THE Copac Second All-Stakeholders’ conference held in Harare this week was reduced to a mere talk-shop with delegates failing to resolve the imbroglio dogging the controversial draft constitution, providing the clearest evidence yet that the constitution-making process is a charade.
Report by Brian Chitemba
The two-day indaba, which gobbled up US$1,2 million on top of the close to US$50 million already spent, ended with a deadlock.
Zanu PF stuck to its position in a bid shred the Copac draft by introducing a raft of alterations to maintain the constitutional status quo ahead of crucial elections next year.
The two MDC formations also maintained their positions, leaving the process locked in stalemate, while creating an opportunity for President Robert Mugabe to intervene to hijack the exercise.
Insiders say Sadc is also moving to intervene.
Conference delegates compiled reports highlighting their positions in 18 thematic chapters but the issues would only be resolved by the principals.
The same contentious issues, including presidential powers, judiciary, devolution of power, dual citizenship, security sector reforms, the proposed National Prosecuting Authority, role of chiefs, and independent commissions, which dominated debate in the run-up to the conference, remained unresolved.
Some observers have questioned the logic of wasting close to US$50 million in a moribund economy to write a new so-called people-oriented constitution when the principals, President Robert Mugabe, Prime Minister Morgan Tsvangirai and Deputy Prime Minister Arthur Mutambara, intend to determine the outcome in moves aimed at protecting their narrow political interests.
Although Zimbabweans expressed their views during the outreach programme, most of what they raised has been ignored by the three parties battling for political space ahead of elections.
Sources told the Zimbabwe Independent Mugabe and Tsvangirai had already agreed that all contentious issues would be negotiated by a cabinet technical committee to be chaired by Mutambara and comprising ministers from Zanu PF, MDC-T and MDC and other officials, a move which has sparked outrage among negotiators.
This is part of a wider plot by Mugabe to hijack the constitution-making process from Copac to push through his party’s politburo amendments designed to restore his executive powers ahead of polls.
Last week, Mugabe met Tsvangirai and agreed to form a cabinet committee to spearhead an implementation mechanism for all agreed Global Political Agreement (GPA) issues. Although Mugabe has blatantly declared principals will have the final say, Tsvangirai has said party leaders will only provide guidance despite persistent claims of collusion at the top.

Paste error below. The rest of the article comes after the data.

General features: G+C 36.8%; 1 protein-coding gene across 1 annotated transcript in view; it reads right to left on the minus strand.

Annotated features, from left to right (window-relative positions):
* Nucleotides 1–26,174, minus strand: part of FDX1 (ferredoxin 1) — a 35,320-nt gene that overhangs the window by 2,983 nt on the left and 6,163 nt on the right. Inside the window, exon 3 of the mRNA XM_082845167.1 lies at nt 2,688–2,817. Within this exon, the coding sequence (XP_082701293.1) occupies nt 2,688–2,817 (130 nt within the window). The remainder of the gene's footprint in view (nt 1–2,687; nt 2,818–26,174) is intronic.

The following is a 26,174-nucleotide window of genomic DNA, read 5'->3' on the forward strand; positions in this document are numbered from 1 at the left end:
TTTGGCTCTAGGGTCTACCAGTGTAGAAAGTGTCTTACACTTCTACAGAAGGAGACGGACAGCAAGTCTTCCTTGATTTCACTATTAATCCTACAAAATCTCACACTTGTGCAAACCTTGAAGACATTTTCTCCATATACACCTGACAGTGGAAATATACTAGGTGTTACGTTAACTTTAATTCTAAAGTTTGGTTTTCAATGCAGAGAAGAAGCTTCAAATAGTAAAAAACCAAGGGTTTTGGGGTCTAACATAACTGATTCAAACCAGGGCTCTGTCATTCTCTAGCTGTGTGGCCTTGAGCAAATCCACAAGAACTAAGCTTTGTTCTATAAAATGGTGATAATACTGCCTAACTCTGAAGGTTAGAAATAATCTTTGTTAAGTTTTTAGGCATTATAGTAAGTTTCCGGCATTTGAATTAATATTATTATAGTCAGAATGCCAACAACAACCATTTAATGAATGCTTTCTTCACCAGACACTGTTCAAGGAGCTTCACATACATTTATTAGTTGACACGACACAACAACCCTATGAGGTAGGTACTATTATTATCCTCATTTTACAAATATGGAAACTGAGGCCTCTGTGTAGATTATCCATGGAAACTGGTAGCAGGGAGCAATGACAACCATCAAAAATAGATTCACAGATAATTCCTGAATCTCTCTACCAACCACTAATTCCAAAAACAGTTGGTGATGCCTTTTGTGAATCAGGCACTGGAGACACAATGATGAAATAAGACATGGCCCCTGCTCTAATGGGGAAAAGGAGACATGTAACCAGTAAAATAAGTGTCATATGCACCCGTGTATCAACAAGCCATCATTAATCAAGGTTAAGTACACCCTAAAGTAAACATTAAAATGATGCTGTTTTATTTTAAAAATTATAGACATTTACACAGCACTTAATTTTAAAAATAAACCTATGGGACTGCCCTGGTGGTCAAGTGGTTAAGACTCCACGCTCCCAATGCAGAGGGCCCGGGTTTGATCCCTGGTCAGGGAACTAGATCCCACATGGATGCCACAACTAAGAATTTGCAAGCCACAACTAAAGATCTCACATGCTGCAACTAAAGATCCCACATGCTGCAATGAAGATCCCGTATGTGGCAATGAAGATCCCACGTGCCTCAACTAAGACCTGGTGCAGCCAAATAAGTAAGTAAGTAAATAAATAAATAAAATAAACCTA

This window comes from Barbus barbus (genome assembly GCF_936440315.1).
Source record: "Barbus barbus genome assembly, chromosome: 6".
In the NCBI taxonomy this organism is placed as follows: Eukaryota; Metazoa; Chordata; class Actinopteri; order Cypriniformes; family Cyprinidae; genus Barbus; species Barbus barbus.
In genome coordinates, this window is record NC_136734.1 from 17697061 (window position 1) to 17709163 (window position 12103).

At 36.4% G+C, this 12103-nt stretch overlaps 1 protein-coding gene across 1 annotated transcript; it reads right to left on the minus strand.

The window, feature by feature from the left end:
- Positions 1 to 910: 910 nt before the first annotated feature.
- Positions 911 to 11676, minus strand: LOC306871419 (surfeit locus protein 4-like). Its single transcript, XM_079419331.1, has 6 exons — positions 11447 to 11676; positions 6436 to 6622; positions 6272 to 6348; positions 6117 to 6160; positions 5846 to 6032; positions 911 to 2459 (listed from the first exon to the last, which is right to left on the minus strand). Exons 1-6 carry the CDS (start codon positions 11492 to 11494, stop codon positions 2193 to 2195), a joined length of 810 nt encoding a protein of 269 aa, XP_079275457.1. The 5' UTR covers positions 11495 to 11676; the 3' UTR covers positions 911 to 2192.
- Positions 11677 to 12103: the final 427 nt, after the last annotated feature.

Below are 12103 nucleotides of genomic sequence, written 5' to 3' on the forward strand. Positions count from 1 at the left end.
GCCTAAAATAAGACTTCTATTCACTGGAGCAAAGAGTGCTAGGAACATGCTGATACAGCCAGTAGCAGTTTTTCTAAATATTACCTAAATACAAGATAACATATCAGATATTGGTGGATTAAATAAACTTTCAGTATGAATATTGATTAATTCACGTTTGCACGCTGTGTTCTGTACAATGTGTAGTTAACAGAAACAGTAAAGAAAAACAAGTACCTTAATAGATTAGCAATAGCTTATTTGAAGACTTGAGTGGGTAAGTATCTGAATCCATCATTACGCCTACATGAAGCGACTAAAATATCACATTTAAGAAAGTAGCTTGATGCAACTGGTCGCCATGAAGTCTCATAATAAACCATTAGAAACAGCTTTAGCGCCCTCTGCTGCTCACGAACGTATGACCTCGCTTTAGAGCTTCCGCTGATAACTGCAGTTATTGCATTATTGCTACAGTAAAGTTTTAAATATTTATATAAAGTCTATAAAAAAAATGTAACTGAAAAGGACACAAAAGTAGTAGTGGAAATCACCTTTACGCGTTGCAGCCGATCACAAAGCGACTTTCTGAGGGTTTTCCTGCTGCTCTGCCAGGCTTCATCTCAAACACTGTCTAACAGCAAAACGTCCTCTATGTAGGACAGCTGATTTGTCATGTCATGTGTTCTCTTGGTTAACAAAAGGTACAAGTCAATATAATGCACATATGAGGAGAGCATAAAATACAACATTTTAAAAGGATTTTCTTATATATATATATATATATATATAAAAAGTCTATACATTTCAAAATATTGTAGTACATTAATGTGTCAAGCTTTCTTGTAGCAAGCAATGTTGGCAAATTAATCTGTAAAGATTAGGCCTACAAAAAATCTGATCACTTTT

But MDC leader Welshman Ncube, who is also Industry and Commerce minister, refused to endorse the proposed committee, arguing the constitution-making process is a wholly Copac-driven process and has nothing to do with cabinet.
Ncube boycotted the official opening of the stakeholders’ conference on Monday after Mutambara was smuggled into the programme as one of the official speakers.
The Sadc facilitation team led by South African President Jacob Zuma’s international relations advisor Lindiwe Zulu intervened and persuaded Ncube to attend the thematic committee debates.
Sources said Zulu phoned Zuma who had a conversation with Ncube in which he firmly emphasised the regional block would not tolerate efforts to hijack or collapse the process which is central to free and fair elections next year.
Zuma, sources said, would ensure the writing of a new constitution is not hijacked by individuals while undermining the GPA and elections preparations.
Afetr speaking to Zuma, Ncube said he would lodge a formal complaint with Sadc highlighting the continued violation of the GPA by Mugabe.
Although Mugabe declared the principals would have the final say on the draft constitution, Article VI of the GPA stipulates that a parliamentary select committee, in this case Copac, would lead the process.
While Copac is celebrating successfully convening the stakeholders’ conference, political pundits insist the constitution-making process has become a farce.
About 70% of the 1 200 conference delegates were drawn from civil society with the majority invited by political parties, resulting in most of the non-governmental organisations boycotting the indaba. Civil society groups are mere window-dressers.
Copac co-chairperson Douglas Mwonzora however defended the process.
“Delegates submitted their feedback on the draft in the form of reports which are now with Copac. The select committee shall soon be meeting to deliberate on the way forward for the process,” said Mwonzora.
“Now that the draft has been presented to the stakeholders, the next stage will be the production of a report on the constitution-making process, which includes the draft constitution for debate in parliament. After the debate in parliament, Zimbabweans will be expected to vote in a referendum to decide,” he said.